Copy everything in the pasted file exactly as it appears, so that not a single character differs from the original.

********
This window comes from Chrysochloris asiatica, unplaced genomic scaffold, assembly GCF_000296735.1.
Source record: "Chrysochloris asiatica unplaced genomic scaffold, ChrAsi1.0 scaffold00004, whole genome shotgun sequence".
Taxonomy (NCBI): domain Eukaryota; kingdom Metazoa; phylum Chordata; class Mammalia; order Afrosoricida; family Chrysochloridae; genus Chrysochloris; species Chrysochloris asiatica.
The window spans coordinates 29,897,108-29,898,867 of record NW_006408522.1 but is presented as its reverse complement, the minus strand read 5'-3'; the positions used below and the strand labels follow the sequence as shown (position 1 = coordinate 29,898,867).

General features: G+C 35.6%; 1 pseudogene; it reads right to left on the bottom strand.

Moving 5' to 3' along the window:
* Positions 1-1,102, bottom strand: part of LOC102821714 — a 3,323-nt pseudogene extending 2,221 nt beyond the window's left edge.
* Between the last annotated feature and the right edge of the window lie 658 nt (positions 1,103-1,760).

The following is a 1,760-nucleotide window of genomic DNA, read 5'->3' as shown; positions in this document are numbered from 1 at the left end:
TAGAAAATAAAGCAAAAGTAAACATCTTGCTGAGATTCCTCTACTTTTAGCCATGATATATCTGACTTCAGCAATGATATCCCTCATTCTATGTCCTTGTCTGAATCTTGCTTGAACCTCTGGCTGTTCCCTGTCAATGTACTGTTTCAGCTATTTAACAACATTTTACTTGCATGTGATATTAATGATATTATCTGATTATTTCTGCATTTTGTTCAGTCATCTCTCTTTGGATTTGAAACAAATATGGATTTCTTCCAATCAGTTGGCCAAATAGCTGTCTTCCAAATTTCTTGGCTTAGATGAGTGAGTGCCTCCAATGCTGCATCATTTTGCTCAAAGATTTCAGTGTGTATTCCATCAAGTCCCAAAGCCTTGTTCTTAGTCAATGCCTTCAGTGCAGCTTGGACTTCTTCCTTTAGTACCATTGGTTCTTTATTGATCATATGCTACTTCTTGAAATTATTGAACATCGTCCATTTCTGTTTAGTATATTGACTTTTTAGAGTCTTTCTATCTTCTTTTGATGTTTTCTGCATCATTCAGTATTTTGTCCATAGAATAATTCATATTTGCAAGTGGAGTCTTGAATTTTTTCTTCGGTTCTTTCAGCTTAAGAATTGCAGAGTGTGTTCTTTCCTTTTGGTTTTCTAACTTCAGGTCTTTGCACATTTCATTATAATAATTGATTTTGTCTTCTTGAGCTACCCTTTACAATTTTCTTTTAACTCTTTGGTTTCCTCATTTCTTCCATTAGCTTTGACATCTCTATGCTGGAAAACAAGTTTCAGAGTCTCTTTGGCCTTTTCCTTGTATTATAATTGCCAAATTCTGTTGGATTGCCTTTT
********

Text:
This window comes from Chrysochloris asiatica, unplaced genomic scaffold, assembly GCF_000296735.1.
Source record: "Chrysochloris asiatica unplaced genomic scaffold, ChrAsi1.0 scaffold00004, whole genome shotgun sequence".
Taxonomy (NCBI): domain Eukaryota; kingdom Metazoa; phylum Chordata; class Mammalia; order Afrosoricida; family Chrysochloridae; genus Chrysochloris; species Chrysochloris asiatica.
The window spans coordinates 29,897,108-29,898,867 of record NW_006408522.1 but is presented as its reverse complement, the minus strand read 5'-3'; the positions used below and the strand labels follow the sequence as shown (position 1 = coordinate 29,898,867).

General features: G+C 35.6%; 1 pseudogene; it reads right to left on the bottom strand.

Moving 5' to 3' along the window:
* Positions 1-1,102, bottom strand: part of LOC102821714 — a 3,323-nt pseudogene extending 2,221 nt beyond the window's left edge.
* Between the last annotated feature and the right edge of the window lie 658 nt (positions 1,103-1,760).

The following is a 1,760-nucleotide window of genomic DNA, read 5'->3' as shown; positions in this document are numbered from 1 at the left end:
TAGAAAATAAAGCAAAAGTAAACATCTTGCTGAGATTCCTCTACTTTTAGCCATGATATATCTGACTTCAGCAATGATATCCCTCATTCTATGTCCTTGTCTGAATCTTGCTTGAACCTCTGGCTGTTCCCTGTCAATGTACTGTTTCAGCTATTTAACAACATTTTACTTGCATGTGATATTAATGATATTATCTGATTATTTCTGCATTTTGTTCAGTCATCTCTCTTTGGATTTGAAACAAATATGGATTTCTTCCAATCAGTTGGCCAAATAGCTGTCTTCCAAATTTCTTGGCTTAGATGAGTGAGTGCCTCCAATGCTGCATCATTTTGCTCAAAGATTTCAGTGTGTATTCCATCAAGTCCCAAAGCCTTGTTCTTAGTCAATGCCTTCAGTGCAGCTTGGACTTCTTCCTTTAGTACCATTGGTTCTTTATTGATCATATGCTACTTCTTGAAATTATTGAACATCGTCCATTTCTGTTTAGTATATTGACTTTTTAGAGTCTTTCTATCTTCTTTTGATGTTTTCTGCATCATTCAGTATTTTGTCCATAGAATAATTCATATTTGCAAGTGGAGTCTTGAATTTTTTCTTCGGTTCTTTCAGCTTAAGAATTGCAGAGTGTGTTCTTTCCTTTTGGTTTTCTAACTTCAGGTCTTTGCACATTTCATTATAATAATTGATTTTGTCTTCTTGAGCTACCCTTTACAATTTTCTTTTAACTCTTTGGTTTCCTCATTTCTTCCATTAGCTTTGACATCTCTATGCTGGAAAACAAGTTTCAGAGTCTCTTTGGCCTTTTCCTTGTATTATAATTGCCAAATTCTGTTGGATTGCCTTTT